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Thread: Trap focus - does it really work

  1. #1
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    Default Trap focus - does it really work

    A while back I mentioned using trap focusing on this website. I think it was before the big meltdown so the original post is probably lost. Anyway, I havenít had a chance to really try it out till now.

    For those who donít know, trap focusing is where you keep autofocus switched on but disable the association between the autofocus and the camera shutter, fix the camera focus at a certain distance, hold the shutter button down continuously, and wait till the moving subject arrives at the preset distance at which point the camera takes the photo itself. On a Nikon, this is achieved by setting the AR-L/AF-L menu option to AF-ON (as opposed to the default AE/AF Lock), and tweaking a few other minor settings. The focus distance is thus set by pressing the AE-L/AF-L button, and remains constant until you deliberately change it again. You then simply hold the shutter down continuously, move the camera around as you please and the shutter will trip whenever the camera is able to get good focus on something. Naturally this will only occur when the subject is at exactly that preset distance.

    Why would you do this ? Well, in theory the response time of even the clunkiest camera electronics is many times faster then a humanís entirely pedestrian shutter finger. In short, if a moving subjectís trajectory is even mildly predictable then you should get sharper photos of moving objects using trap focus.

    Did it work ? A couple of days ago I went down to the Parramatta flying fox colony. This spot is well worth a visit. Bad weather (for bats) in the north of NSW has pumped up the numbers from the usual 5-6,000 to 17,000, and you can stand on the rock platforms in the river and observe everything. Even in daylight there are bats in the air almost constantly Ė perfect for flight shots. And the trap focus worked producing lots of keepers versus none at all using conventional shutter techniques. However I should point out that I doubt the difference would always be this clear cut, as in these light conditions it was difficult to get shutter speeds up and my ageing camera doesnít really tolerate ISOs above 400.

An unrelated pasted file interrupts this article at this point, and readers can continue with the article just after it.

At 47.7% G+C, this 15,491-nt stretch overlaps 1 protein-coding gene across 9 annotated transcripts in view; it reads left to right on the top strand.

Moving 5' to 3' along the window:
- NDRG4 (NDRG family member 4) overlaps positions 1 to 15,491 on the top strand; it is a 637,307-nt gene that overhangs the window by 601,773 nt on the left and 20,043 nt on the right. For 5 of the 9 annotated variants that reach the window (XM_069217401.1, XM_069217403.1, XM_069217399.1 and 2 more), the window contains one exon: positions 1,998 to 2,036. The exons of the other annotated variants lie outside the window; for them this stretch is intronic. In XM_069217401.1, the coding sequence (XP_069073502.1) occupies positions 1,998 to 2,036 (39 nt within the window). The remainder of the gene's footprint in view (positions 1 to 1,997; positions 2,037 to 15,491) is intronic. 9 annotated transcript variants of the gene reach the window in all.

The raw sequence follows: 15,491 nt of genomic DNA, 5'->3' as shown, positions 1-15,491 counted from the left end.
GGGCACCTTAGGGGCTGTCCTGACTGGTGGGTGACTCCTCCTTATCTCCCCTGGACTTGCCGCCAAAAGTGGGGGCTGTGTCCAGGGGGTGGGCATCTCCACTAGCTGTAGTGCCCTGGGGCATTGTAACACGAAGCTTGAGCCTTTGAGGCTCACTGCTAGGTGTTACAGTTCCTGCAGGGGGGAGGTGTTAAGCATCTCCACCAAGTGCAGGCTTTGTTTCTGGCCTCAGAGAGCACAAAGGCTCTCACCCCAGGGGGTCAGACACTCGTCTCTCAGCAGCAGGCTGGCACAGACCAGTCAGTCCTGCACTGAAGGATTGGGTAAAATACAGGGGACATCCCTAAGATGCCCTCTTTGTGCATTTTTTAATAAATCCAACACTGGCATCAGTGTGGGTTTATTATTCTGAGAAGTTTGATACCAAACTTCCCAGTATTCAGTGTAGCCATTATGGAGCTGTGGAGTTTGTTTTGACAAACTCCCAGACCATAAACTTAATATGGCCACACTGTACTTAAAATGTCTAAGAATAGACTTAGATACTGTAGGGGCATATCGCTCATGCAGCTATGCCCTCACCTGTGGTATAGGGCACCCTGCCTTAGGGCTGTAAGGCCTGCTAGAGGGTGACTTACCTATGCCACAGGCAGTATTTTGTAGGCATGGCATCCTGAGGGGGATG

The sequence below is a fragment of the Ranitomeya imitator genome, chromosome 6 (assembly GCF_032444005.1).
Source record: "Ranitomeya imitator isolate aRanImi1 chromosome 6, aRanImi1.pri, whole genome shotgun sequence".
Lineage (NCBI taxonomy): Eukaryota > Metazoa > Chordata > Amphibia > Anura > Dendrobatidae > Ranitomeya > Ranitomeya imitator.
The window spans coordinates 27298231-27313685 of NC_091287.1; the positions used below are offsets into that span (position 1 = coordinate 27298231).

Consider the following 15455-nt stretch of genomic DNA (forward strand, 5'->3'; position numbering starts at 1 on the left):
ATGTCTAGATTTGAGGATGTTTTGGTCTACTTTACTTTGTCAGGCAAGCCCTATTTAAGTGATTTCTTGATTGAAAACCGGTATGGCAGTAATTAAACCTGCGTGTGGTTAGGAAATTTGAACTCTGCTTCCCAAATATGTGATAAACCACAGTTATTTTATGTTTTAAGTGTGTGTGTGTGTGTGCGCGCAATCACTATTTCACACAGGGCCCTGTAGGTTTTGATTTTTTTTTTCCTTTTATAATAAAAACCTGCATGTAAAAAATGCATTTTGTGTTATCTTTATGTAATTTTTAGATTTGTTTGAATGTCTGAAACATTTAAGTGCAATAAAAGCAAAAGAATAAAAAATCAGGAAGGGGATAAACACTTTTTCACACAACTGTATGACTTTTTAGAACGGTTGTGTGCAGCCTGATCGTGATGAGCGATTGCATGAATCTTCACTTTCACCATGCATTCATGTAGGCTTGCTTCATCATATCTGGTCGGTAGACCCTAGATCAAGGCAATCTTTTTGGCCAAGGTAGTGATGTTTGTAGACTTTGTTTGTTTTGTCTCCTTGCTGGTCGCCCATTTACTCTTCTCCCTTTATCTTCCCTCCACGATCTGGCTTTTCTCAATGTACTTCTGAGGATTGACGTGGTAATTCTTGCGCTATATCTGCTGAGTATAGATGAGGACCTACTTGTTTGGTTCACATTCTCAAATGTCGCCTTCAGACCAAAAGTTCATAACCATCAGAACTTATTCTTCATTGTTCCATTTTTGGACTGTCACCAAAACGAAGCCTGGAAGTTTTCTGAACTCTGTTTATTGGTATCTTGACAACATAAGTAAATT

Is it a good way to take photos though ? Yes and no. Though flight shots were almost invariably sharper using trap focus, the problem arises when you want to take a photo of a bat that is not at the critical distance. Perhaps a bat does something fascinating just beyond the critical focus distance (I like to catch them when they swoop down to drink in the river) Ė you cant easily convert the camera back to conventional shutter mode to take a quick photo. I guess whether it is worth using depends upon how predictable and how repeatable the subjectís trajectory is.

    Anyway, its another trick to store away so I hope people find it useful.
    Fairly typical photo taken with trap focus is attached.
    Cheers
    Arron
    www.patonga.me : botany, wildlife, fishing, check it out

  2. #2
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    Default Re: Trap focus - does it really work

    An interesting idea which I, for one, had never heard of before. I assume us Canon users can do it somehow as well? What are the benefits of this trap focusing as opposed to AI servo, particularly when dealing with (birds) in flight? I think the idea of AI is to predict the path of the subject and thus make the adjustments accordingly with the focus. Of course, it is not right 100% of the time, but pretty decent on some of the recent cameras.
    Also, say for instance a bird is moving very fast (lets assume a swift or something). Wouldn't that mean that by the time the shutter was fired the swift would have already moved out of the focus point?
    Regardless, an interesting idea, thanks for bringing it up.
    Tobias Hayashi
    Canberra, Australia
    www.flickr.com/photos/callocephalon

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    Default Re: Trap focus - does it really work

    Hi Tobias,

    I tried trap focus versus AF servo mode. Trap focus was FAR better, in fact I didnt get a single decent shot with servo mode. I understand the theory behind AF servo but it just didnt work under these conditions.

    However, I had better caution that these results were limited to a particular bunch of conditions, notably:
    1. I was using a fairly outmoded camera (Nikon D80). I really dont know how its servo mode compares to modern cameras.
    2. It was not a particularly bright light. Had it been bright, and had I been able to get the shutter speed up to 2 or 3000/sec then the difference may not have mattered.